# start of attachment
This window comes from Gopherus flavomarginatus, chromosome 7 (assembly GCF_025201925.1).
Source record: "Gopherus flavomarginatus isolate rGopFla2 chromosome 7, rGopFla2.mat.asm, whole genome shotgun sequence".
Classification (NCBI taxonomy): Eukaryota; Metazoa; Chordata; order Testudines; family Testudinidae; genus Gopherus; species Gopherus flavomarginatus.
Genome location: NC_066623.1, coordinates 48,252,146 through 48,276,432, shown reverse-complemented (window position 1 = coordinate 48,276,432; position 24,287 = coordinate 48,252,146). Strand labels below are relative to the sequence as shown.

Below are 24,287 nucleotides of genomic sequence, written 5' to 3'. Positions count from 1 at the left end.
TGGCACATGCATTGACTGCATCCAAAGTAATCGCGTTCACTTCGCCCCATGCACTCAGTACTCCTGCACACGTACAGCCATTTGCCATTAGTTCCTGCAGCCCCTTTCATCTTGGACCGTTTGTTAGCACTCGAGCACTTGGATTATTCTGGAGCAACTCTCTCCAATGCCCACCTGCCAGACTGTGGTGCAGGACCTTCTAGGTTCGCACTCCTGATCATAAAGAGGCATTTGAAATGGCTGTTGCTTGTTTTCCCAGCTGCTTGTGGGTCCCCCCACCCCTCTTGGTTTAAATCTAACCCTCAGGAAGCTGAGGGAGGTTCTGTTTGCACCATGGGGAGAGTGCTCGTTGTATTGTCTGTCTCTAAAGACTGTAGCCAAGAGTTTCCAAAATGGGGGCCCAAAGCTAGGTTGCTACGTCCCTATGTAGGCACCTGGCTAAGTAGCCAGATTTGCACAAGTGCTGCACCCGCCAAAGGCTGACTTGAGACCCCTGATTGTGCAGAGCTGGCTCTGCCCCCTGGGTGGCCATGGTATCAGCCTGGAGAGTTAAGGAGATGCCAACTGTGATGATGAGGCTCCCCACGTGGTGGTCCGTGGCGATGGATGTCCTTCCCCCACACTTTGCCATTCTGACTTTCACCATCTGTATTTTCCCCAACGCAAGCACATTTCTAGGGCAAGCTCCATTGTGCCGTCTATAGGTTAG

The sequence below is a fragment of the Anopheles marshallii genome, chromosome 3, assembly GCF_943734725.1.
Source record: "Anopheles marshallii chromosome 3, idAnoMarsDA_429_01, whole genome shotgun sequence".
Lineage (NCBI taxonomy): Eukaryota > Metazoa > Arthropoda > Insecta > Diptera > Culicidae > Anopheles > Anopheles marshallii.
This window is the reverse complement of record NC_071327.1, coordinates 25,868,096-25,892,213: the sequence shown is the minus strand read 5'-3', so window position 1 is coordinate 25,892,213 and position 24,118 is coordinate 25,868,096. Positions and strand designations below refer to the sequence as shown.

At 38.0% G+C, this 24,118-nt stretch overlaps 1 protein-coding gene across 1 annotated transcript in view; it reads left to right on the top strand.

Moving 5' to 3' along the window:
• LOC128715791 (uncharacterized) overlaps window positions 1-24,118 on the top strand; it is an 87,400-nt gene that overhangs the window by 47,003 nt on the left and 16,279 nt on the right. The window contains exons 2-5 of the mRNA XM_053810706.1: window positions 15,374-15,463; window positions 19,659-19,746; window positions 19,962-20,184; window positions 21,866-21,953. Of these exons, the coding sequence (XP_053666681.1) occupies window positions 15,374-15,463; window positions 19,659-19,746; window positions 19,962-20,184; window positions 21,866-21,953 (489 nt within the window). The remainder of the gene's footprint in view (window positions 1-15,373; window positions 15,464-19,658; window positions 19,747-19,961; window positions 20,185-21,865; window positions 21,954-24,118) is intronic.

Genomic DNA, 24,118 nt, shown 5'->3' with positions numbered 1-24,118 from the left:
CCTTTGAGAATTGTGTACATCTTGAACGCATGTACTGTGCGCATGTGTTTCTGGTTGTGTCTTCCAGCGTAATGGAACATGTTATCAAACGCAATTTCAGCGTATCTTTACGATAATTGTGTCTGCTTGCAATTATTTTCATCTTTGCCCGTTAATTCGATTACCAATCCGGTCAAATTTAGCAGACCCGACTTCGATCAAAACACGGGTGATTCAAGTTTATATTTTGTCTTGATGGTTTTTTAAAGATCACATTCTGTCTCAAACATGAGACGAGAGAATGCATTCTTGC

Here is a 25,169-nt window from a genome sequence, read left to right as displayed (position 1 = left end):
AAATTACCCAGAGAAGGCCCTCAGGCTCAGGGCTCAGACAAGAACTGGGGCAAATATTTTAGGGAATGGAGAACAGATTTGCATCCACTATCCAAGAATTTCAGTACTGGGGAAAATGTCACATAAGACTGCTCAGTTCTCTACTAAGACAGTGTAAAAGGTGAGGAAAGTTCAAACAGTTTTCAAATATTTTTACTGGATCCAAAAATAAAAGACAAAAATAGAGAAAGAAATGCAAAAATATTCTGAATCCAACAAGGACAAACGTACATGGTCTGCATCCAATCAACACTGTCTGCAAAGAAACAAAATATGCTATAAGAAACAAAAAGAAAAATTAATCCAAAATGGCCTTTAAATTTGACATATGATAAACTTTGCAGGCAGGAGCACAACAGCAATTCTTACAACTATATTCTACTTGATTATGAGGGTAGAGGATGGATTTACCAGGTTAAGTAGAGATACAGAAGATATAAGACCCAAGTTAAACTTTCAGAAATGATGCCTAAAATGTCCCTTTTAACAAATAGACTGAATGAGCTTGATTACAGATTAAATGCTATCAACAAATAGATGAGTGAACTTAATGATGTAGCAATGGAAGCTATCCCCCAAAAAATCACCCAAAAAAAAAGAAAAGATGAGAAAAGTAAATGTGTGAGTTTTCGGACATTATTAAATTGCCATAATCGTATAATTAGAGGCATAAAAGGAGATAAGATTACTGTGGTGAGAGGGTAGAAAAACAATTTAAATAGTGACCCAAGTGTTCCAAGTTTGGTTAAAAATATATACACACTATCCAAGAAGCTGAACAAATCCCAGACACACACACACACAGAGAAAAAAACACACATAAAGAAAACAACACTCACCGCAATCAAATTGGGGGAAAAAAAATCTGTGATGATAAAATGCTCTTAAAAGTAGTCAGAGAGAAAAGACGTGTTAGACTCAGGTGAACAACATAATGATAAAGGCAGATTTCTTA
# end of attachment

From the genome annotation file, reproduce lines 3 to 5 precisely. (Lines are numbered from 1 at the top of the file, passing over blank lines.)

Classification (NCBI taxonomy): Eukaryota; Metazoa; Chordata; order Testudines; family Testudinidae; genus Gopherus; species Gopherus flavomarginatus.
Genome location: NC_066623.1, coordinates 48,252,146 through 48,276,432, shown reverse-complemented (window position 1 = coordinate 48,276,432; position 24,287 = coordinate 48,252,146). Strand labels below are relative to the sequence as shown.

Below are 24,287 nucleotides of genomic sequence, written 5' to 3'. Positions count from 1 at the left end.